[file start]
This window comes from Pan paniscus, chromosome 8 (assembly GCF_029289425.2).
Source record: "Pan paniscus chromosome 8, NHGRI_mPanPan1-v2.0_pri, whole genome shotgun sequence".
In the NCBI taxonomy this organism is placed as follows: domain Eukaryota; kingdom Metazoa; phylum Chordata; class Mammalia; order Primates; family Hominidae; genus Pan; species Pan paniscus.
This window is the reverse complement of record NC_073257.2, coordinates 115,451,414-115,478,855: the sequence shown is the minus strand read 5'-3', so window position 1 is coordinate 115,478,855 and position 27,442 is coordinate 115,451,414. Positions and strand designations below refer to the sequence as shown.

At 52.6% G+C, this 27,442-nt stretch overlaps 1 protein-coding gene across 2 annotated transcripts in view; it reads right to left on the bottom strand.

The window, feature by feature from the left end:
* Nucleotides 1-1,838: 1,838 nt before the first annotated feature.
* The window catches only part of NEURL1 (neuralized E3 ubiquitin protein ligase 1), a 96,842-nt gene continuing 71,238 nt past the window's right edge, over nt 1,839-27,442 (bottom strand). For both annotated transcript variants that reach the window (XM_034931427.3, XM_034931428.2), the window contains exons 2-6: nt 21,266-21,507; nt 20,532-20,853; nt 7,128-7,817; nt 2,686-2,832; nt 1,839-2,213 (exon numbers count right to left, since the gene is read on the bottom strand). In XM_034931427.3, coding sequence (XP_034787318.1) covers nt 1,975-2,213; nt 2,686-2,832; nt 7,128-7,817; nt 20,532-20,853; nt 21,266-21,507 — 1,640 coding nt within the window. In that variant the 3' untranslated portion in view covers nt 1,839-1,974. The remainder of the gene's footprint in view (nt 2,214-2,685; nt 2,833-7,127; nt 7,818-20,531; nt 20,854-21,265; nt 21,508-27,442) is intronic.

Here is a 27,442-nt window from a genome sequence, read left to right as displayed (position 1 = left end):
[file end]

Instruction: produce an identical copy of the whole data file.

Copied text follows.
This window comes from Pan paniscus, chromosome 8 (assembly GCF_029289425.2).
Source record: "Pan paniscus chromosome 8, NHGRI_mPanPan1-v2.0_pri, whole genome shotgun sequence".
In the NCBI taxonomy this organism is placed as follows: domain Eukaryota; kingdom Metazoa; phylum Chordata; class Mammalia; order Primates; family Hominidae; genus Pan; species Pan paniscus.
This window is the reverse complement of record NC_073257.2, coordinates 115,451,414-115,478,855: the sequence shown is the minus strand read 5'-3', so window position 1 is coordinate 115,478,855 and position 27,442 is coordinate 115,451,414. Positions and strand designations below refer to the sequence as shown.

At 52.6% G+C, this 27,442-nt stretch overlaps 1 protein-coding gene across 2 annotated transcripts in view; it reads right to left on the bottom strand.

The window, feature by feature from the left end:
* Nucleotides 1-1,838: 1,838 nt before the first annotated feature.
* The window catches only part of NEURL1 (neuralized E3 ubiquitin protein ligase 1), a 96,842-nt gene continuing 71,238 nt past the window's right edge, over nt 1,839-27,442 (bottom strand). For both annotated transcript variants that reach the window (XM_034931427.3, XM_034931428.2), the window contains exons 2-6: nt 21,266-21,507; nt 20,532-20,853; nt 7,128-7,817; nt 2,686-2,832; nt 1,839-2,213 (exon numbers count right to left, since the gene is read on the bottom strand). In XM_034931427.3, coding sequence (XP_034787318.1) covers nt 1,975-2,213; nt 2,686-2,832; nt 7,128-7,817; nt 20,532-20,853; nt 21,266-21,507 — 1,640 coding nt within the window. In that variant the 3' untranslated portion in view covers nt 1,839-1,974. The remainder of the gene's footprint in view (nt 2,214-2,685; nt 2,833-7,127; nt 7,818-20,531; nt 20,854-21,265; nt 21,508-27,442) is intronic.

Here is a 27,442-nt window from a genome sequence, read left to right as displayed (position 1 = left end):